Suicide prevention continues to be a key national priority for public health and mental health services. People with mental health problems are a particularly high-risk group and it is vital that mental health services continue to strengthen clinical practice if suicides are to be prevented.
In December 2006, the National Confidential Inquiry into Suicide and Homicide by People with Mental Illness (NCISH) published Avoidable Deaths: five year report of the national confidential inquiry into suicide and homicide by people with mental illness.1 This report outlined a number of positive findings and reflected the continuing fall in inpatient suicides. However, this report also highlighted continuing concerns in a number of areas including: (i) inpatients dying by suicide whilst being off the ward without permission; (ii) the transition from inpatient to community care; (iii) the management of risk and risk assessment.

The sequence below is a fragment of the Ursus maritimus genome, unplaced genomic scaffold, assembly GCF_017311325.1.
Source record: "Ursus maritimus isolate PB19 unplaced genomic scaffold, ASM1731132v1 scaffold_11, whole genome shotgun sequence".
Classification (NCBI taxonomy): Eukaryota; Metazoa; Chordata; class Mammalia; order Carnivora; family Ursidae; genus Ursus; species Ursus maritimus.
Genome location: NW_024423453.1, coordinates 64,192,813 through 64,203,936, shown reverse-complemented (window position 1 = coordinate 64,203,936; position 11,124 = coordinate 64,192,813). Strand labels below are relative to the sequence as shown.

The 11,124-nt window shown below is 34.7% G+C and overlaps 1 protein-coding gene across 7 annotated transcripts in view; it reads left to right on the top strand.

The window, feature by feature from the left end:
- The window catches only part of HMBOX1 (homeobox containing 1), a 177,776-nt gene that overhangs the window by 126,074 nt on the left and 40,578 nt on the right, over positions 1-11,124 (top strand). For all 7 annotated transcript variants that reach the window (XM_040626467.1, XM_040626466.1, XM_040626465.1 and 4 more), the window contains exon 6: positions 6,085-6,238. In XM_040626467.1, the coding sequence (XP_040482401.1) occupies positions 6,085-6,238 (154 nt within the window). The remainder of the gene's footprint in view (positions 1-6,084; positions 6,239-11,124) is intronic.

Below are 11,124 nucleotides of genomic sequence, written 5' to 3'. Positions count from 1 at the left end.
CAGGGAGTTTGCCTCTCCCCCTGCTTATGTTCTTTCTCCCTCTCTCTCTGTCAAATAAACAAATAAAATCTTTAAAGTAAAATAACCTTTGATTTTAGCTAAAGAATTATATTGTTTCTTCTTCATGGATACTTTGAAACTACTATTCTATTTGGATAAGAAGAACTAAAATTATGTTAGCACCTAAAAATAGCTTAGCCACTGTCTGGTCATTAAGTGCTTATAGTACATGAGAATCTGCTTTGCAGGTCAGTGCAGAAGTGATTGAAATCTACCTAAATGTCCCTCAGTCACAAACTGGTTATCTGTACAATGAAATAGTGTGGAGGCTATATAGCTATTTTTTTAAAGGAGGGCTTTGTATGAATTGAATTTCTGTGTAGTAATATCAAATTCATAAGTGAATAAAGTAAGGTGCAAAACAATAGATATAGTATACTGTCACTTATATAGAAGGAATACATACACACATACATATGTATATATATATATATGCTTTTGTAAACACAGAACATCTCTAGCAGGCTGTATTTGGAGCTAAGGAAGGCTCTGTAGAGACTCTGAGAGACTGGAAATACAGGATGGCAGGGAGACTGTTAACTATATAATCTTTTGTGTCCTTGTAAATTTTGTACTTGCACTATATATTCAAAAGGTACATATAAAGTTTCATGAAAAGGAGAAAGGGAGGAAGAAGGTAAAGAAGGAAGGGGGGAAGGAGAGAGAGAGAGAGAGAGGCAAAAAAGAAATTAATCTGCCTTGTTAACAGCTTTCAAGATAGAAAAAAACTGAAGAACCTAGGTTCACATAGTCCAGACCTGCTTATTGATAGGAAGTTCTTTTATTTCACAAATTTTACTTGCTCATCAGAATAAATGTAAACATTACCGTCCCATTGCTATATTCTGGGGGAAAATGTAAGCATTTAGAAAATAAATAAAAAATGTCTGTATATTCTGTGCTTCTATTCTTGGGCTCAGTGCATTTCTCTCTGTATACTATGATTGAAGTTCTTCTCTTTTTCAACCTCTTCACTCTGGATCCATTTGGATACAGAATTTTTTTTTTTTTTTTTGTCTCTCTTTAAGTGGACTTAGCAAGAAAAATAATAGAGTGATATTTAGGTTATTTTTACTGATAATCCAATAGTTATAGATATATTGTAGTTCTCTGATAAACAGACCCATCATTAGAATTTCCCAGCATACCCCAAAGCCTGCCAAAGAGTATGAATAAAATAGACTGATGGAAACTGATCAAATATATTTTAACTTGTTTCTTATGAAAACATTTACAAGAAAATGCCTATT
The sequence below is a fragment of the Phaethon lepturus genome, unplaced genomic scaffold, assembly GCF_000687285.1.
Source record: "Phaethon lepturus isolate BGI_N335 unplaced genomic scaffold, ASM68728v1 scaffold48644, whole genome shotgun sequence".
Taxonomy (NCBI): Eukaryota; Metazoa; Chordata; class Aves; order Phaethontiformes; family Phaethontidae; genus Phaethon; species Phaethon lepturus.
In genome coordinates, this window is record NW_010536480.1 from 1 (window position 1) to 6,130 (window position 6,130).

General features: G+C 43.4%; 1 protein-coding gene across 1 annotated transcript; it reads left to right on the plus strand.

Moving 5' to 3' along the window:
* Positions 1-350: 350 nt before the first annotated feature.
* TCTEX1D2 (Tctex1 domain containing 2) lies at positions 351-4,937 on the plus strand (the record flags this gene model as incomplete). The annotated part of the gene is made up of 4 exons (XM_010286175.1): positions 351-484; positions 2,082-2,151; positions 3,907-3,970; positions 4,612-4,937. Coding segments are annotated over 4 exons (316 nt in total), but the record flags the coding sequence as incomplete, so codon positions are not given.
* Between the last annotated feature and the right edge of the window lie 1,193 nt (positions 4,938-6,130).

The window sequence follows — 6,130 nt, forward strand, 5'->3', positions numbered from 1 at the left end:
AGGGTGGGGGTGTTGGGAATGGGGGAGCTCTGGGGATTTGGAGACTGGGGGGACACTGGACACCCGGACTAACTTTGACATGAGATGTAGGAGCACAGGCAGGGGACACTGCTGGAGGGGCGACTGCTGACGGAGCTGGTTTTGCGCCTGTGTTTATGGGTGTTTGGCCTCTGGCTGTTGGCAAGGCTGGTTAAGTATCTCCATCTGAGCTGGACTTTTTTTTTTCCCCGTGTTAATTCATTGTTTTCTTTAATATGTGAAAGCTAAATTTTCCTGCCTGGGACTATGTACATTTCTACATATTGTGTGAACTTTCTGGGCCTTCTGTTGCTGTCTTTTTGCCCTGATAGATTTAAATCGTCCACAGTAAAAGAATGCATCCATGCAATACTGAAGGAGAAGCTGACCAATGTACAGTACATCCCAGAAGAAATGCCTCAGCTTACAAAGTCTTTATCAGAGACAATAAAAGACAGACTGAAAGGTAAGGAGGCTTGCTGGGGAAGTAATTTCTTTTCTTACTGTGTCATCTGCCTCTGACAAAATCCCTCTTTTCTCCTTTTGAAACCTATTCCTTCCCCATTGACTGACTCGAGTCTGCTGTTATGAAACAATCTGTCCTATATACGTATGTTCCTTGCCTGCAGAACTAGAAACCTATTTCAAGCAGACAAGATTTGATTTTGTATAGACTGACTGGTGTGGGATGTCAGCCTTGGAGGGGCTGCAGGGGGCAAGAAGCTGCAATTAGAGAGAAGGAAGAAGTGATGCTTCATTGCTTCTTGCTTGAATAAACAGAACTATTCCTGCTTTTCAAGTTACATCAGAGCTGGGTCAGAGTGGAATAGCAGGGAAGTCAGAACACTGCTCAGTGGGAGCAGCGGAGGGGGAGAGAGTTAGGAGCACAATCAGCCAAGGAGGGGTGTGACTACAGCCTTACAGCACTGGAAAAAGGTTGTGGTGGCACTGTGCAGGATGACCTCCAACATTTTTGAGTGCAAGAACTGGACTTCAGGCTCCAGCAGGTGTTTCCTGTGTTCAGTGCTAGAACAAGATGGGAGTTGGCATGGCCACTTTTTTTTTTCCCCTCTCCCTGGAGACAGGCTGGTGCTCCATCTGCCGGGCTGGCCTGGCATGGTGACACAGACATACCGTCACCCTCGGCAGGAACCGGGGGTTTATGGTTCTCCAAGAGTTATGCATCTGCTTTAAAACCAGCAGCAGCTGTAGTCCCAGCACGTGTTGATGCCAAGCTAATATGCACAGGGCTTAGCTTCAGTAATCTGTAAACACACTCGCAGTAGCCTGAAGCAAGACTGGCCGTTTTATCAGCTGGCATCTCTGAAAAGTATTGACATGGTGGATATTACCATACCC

These concerns were also reflected in the more recent annual report of NCISH, published in July 2009. This reported a fall in patient suicides overall but highlighted a number of areas for improvement.
The National Patient Safety Agency (NPSA) has updated this toolkit to take account of the lessons we have learnt since the original toolkit was published in 2003. It also reflects the changes in mental healthcare that have happened since that time. The toolkit continues to provide a simple method by which mental health services can measure the extent to which they are addressing the standards outlined in the toolkit.